The fare horizon By CLAUDE FORELL (The Age)
When I was a schoolboy in small-town country Victoria in the 1940s, dining out on special occasions meant a stroll to the best of the three local hotels, where the fare seldom strayed from the staples of roast beef, roast lamb and (only on Sundays) roast chicken. My father's request for a bottle of red wine (other than tawny port) was regarded as an eyebrow-raising European eccentricity.
Fast-forward to 1980, when the first edition of The Age Good Food Guide came out, and good eating other than pub-grub beyond the metropolitan fringes was still hard to find. Apart from the acclaimed, banquet-style Baxter's Provender near Frankston, only two provincial restaurants merited a chef's hat award in the guide.
The top honors went to the Copper Pot in Bendigo and La Scala in Ballarat, both founded by that dynamic godfather of fine dining and wining in country Victoria, Luigi Bazzani, and his wife Athalie, who today are still in the business, running Warrenmang Vineyard Resort in the Pyrenees. Where Bazzani pioneered and persevered, others have followed with similar pride and passion. Perhaps the most heartening aspect of this development is the encouragement of specialist producers, the evolution of regional cuisines, and the promotion of local wines to match.
Today, the names of Alla Wolf-Tasker, George Biron, Stefano de Pieri, Gary Cooper and Chris Tahlimanidis rank high among pioneering country proprietor-chefs, while the Melbourne veteran Hermann Schneider is still involved in his Mornington Peninsula establishment on Arthurs Seat.
This year in Victoria, the country restaurateur with the widest and highest profile has undoubtedly been Mildura chef Stefano de Pieri, who burst on to our television screens earlier this year in the endearing ABC television series, A Gondola on the Murray. When the former public servant and political adviser married a daughter of the owner of Mildura's historic Grand Hotel, he turned the hotel cellars into an imaginative wine bar and "cantina", and indulged in his love of cooking and wine. There is no menu at Stefano's: as at a celebratory Italian family feast, the food just keeps coming. And what food! If you are lucky, there may be Murray cod, saltbush lamb, wild asparagus; always there will be antipasto, pasta and risotto of exquisite quality and flavors.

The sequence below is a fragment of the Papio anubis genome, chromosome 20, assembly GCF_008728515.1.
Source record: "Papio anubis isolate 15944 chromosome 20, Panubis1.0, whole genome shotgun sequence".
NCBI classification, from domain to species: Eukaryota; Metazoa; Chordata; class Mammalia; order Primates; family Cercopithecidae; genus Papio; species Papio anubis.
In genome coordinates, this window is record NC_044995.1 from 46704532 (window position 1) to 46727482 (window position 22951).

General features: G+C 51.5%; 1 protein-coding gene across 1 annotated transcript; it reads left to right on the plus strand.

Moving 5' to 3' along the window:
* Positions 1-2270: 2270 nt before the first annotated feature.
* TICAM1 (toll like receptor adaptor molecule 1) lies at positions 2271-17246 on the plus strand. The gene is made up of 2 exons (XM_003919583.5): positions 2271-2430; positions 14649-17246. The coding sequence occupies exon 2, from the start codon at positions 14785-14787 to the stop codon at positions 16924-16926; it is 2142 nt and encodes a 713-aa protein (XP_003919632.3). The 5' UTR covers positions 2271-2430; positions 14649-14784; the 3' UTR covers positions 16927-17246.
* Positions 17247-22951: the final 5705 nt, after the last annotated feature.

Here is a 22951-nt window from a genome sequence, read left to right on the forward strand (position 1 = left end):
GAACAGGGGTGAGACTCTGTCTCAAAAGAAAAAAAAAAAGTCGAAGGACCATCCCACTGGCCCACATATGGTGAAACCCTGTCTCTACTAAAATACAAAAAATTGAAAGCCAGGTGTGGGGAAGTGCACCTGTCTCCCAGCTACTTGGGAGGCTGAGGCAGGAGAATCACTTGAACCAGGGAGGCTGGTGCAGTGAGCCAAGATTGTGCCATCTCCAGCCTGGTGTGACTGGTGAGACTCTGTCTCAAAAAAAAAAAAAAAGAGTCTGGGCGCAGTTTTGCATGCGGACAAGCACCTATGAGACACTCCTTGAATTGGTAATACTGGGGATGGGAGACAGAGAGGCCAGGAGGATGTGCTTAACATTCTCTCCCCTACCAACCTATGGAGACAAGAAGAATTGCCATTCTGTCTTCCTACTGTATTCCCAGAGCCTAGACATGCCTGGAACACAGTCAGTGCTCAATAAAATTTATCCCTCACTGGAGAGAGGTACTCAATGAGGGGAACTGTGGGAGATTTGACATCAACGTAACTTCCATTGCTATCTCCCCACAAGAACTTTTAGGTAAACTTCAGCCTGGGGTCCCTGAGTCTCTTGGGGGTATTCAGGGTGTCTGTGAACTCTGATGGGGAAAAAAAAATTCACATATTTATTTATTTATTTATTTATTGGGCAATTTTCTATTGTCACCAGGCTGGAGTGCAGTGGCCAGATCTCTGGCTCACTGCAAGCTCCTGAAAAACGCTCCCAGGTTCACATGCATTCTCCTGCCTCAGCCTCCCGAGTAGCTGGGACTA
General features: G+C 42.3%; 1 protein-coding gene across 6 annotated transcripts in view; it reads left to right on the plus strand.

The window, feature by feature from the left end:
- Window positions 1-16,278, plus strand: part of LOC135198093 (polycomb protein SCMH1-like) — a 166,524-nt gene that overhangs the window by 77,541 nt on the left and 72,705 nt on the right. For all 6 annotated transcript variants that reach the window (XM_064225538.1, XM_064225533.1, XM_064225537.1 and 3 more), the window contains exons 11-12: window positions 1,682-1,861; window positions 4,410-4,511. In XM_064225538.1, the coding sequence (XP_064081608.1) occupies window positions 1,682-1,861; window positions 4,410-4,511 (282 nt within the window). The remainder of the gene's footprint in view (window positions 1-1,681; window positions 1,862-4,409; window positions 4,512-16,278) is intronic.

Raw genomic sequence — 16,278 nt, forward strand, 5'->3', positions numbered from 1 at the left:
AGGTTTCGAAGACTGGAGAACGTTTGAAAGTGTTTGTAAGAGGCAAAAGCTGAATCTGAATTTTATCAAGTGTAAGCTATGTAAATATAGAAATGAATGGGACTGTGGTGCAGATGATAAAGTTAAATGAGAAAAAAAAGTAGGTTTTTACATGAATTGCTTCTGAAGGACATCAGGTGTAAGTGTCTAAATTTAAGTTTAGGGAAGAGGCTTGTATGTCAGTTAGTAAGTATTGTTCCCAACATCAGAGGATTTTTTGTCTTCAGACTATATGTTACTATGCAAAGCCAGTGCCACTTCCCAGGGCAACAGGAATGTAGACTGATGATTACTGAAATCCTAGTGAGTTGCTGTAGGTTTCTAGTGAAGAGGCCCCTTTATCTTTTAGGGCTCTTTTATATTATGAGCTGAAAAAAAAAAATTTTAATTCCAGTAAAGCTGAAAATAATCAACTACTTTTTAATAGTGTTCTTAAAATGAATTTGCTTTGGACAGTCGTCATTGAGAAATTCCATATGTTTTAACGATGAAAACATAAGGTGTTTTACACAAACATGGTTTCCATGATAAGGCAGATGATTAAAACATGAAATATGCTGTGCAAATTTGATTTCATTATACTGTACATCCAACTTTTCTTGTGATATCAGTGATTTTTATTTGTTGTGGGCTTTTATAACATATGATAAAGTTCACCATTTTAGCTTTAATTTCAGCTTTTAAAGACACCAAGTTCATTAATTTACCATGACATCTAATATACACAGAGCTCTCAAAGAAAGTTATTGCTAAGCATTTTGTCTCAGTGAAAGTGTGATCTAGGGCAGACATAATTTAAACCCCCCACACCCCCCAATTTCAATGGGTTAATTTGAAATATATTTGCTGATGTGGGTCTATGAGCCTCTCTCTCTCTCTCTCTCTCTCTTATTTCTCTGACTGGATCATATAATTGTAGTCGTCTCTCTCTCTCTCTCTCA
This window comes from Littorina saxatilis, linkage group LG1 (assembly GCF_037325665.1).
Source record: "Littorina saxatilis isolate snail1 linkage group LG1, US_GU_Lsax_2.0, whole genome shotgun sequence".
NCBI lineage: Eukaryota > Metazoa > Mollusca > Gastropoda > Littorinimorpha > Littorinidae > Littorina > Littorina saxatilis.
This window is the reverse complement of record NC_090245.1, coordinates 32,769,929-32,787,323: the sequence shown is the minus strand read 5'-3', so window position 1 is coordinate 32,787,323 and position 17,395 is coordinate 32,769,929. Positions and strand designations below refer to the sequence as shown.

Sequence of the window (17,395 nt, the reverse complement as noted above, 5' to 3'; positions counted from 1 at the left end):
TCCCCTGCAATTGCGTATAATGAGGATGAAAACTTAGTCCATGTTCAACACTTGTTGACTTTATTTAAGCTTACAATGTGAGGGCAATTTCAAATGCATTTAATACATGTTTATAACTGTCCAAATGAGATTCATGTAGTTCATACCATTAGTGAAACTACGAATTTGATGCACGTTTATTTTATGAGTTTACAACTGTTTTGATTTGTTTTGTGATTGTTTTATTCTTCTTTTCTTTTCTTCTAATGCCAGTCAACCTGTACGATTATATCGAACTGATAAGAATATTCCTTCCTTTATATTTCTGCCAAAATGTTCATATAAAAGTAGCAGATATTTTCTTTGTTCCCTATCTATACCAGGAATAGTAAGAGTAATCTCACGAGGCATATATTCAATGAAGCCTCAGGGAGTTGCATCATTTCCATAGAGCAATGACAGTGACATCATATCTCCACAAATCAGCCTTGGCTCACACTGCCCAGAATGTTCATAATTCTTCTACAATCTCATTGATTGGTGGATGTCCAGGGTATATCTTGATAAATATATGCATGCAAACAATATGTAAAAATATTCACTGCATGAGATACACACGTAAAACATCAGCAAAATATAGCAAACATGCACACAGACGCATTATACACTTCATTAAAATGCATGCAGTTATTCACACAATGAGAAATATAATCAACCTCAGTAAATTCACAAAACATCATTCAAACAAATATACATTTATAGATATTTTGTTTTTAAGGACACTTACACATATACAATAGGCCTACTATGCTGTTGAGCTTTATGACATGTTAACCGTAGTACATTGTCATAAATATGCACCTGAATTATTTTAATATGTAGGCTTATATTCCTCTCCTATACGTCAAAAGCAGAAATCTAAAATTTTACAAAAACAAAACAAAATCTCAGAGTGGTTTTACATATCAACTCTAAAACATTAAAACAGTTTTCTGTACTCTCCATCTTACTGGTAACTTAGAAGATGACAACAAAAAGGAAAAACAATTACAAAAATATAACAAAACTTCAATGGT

For the second year in a row, de Pieri's efforts and talent have brought his cellar restaurant three hats in The Age Good Food Guide 2000, making Stefano's one of only four country restaurants to receive three hats - the top rating for country restaurants in this year's guide.
But accolades and acclaim are not always enough. Hungarian-born, self-taught chef George Biron and his partner Diane Garrett have run a restaurant and thriving weekday cooking school in their colonial home on a hill near Birregurra in the Western District for eight years. But this year, despite being awarded three hats in The Age Good Food Guide, also for the second year in a row, the couple has decided they want their house back and will close the restaurant next winter.
Food lovers who have made the almost religious pilgrimage to the charming property; who have strolled through the fantastic kitchen garden between courses; who have eaten dishes cooked with ingredients from that garden as well as local produce; and who have witnessed Biron and Garrett's vision and energy, may be heartbroken.
Thankfully, there are others outside the city who continue to pursue their vision. When former teachers Allan and Alla Wolf-Tasker began building and landscaping on the shores of Daylesford lake nearly 20 years ago, sceptical residents simply could not understand. A classy restaurant? In Daylesford? Crazy! But 20 years later, Alla is still directing her passion and professionalism towards Lake House, one of Victoria's most highly acclaimed out-of-town restaurant and accommodation complexes, which this year received three hats in the Good Food Guide.